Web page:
The other setting most prominent in the first volume is Oregon, especially the rather bedraggled beach town of Klatsand from Searoad, which is as close as we get in Le Guin to a Sherwood Anderson-style portrait of a community through sketches of its inhabitants. The best of these is ‘‘Hand, Cup, Shell’’, in which an eager graduate assistant is dispatched to interview the aging widow of a famous educational theorist. The characters in the story are virtually all women, who come to realize how they have defined themselves and their perspectives through men, from the graduate student’s supervisor to the famous educationist himself. It’s one of the more understated but insightful expressions of the sophisticated feminism that marks so much of Le Guin’s fiction. But there are times when the Klatsand stories strain at the strictures of realism: in ‘‘Texts’’, a seasonal visitor begins to decipher messages, sometimes impenetrable, in everything from the line of seafoam on the beach to a lace tablecloth. Those constraints of realism are torn a little further in ‘‘Ether, OR’’, in which the town is again viewed through almost naturalistic sketches of its residents, but the town itself has a disarming habit of wandering all over the state. There’s a touch of the waggish humor here that we would also see in such stories as ‘‘The Flyers of Gy’’ or ‘‘The Silence of the Asonu’’ from Changing Planes. In general, Le Guin hasn’t gotten enough recognition for wit or humor, but it’s laced through these stories from the Barthelme-like high-rise climbing satire of ‘‘The Ascent of the North Face’’ to the meatheaded tourist who doesn’t realize what he’s seeing in Australia in ‘‘The First Contact with the Gorgonids’’.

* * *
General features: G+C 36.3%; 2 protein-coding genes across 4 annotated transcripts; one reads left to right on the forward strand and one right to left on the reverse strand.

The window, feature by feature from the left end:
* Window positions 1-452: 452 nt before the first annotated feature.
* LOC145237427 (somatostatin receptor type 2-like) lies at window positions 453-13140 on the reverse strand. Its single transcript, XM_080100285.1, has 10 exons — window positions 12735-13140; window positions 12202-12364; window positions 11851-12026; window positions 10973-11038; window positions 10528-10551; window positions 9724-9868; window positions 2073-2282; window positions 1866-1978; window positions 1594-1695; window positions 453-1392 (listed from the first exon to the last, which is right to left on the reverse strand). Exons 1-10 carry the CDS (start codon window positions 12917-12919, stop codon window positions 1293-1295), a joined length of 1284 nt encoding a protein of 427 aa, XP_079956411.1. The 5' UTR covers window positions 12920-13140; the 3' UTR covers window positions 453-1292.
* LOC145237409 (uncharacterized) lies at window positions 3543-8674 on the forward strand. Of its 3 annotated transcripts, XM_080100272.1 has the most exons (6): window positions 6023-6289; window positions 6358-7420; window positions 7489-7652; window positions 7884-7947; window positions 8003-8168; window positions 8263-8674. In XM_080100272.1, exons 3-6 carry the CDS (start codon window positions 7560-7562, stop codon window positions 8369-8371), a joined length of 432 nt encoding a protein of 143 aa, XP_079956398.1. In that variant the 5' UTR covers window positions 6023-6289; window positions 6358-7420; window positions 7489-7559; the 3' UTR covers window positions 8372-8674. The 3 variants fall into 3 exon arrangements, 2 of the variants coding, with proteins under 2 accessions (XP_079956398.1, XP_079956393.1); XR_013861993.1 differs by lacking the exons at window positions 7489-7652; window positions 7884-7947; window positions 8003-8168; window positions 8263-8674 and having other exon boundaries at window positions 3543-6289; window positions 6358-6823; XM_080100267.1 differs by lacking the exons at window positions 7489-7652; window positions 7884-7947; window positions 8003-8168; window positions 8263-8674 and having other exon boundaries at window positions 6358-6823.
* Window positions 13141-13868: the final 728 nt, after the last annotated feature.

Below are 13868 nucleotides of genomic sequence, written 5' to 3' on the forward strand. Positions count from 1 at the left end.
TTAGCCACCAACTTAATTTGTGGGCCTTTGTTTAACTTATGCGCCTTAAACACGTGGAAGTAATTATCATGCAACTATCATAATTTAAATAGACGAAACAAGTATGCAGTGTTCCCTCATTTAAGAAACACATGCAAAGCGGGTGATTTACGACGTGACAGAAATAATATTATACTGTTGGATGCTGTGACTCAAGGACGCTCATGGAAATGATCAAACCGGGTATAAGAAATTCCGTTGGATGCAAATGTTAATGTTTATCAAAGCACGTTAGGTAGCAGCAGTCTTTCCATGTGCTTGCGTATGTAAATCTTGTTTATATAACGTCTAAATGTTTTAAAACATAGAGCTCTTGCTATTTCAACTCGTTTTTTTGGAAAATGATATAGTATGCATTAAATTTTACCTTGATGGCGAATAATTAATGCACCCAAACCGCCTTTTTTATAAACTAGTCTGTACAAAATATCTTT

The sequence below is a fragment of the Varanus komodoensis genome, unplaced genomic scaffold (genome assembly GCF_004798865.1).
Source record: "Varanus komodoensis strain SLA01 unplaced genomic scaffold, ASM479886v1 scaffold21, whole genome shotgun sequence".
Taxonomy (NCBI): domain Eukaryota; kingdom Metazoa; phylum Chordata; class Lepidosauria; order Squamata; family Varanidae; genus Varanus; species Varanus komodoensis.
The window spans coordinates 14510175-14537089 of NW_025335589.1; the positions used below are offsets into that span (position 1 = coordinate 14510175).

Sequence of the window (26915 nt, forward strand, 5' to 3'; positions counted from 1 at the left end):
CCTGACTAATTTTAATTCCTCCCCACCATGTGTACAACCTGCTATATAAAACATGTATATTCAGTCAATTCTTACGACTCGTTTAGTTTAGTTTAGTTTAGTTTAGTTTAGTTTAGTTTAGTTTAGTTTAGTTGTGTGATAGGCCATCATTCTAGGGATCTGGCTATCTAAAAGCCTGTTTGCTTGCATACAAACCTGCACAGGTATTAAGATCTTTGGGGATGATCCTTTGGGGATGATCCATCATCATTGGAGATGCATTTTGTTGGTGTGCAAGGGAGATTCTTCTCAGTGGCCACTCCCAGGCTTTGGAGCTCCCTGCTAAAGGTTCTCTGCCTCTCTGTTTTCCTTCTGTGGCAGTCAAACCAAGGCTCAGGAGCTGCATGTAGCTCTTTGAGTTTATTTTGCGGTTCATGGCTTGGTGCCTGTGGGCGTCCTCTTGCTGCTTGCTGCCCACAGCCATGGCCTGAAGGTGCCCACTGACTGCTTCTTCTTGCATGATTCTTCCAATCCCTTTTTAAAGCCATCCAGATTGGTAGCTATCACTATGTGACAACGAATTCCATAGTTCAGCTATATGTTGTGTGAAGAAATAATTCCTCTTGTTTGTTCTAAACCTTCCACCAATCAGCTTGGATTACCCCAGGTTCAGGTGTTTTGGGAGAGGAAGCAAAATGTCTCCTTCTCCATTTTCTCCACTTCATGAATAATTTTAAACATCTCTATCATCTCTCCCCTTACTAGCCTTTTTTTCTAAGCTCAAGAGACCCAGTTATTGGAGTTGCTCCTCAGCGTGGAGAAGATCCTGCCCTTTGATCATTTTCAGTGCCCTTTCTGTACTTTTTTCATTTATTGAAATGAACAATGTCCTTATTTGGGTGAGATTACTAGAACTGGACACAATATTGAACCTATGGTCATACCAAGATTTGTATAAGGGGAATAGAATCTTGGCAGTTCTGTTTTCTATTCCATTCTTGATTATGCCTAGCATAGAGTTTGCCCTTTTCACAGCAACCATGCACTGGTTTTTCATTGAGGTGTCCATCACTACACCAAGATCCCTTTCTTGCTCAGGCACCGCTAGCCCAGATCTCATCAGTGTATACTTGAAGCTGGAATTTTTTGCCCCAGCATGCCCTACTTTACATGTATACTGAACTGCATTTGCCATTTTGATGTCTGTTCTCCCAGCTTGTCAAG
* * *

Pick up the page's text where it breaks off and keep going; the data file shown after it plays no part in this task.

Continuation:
Another favorite Le Guin technique, which also helps define that odd space which encompasses both the fantastic and the mundane, is what we might call the fantasy of perspective. As I said, she’s a pioneer in bringing the rhetoric of the anthropological field report into SF, and then shrewdly contrasting it with other narrative forms as in ‘‘The Matter of Seggri’’. But sometimes the shift in perspective is nearly the whole story. ‘‘Direction of the Road’’ may take place in Le Guin’s Oregon, but it’s an Oregon defamiliarized by being shown to us from the fully worked-out viewpoint of a tree. ‘‘Mazes’’, one of the most predictable of these tales, is basically a rat-in-a-maze tale from the intelligent rat’s viewpoint, while ‘‘The Wife’s Story’’, though more finely nuanced, does something similar with the werewolf tale. ‘‘The Author of the Acacia Seeds’’ takes this a step further by offering glimpses into the world of ‘‘therolinguistics,’’ or decodings of animal communication patterns, which not only offers us radically different perceptions of our own world, but which is already a classic in the emerging field of animal studies in SF. Le Guin also uses this technique to cast a slant angle on familiar tales from Genesis (‘‘She Unnames Them’’) to Sleeping Beauty (‘‘The Poacher’’). Point of view is crucial to many of these tales, even to one of my favorite SF pieces here, ‘‘The Shobies’ Story’’, in which an interplanetary crew undertakes the first experiment in instantaneous interstellar transportation, or ‘‘transilience,’’ and find that they aren’t all quite having the same experience.
After a while, though, the experience of reading any retrospective as excellent as the Selected Stories reduces you, if not to babbling, to just delighting in some of your favorites (‘‘Sur’’ is one of mine, among her shrewdest feminist satires and a fine adventure tale to boot), discovering some new treasures, and recognizing that a few old favorites might not stand up as well as you’d expected. There are dozens of essays to be written about Le Guin’s achievements in these stories, and dozens that have already been written, though none that quite encompass what we see here. Le Guin space isn’t a region of SF or fantasy, though both SF and fantasy are a region of Le Guin space, and it’s a space that encompasses us all.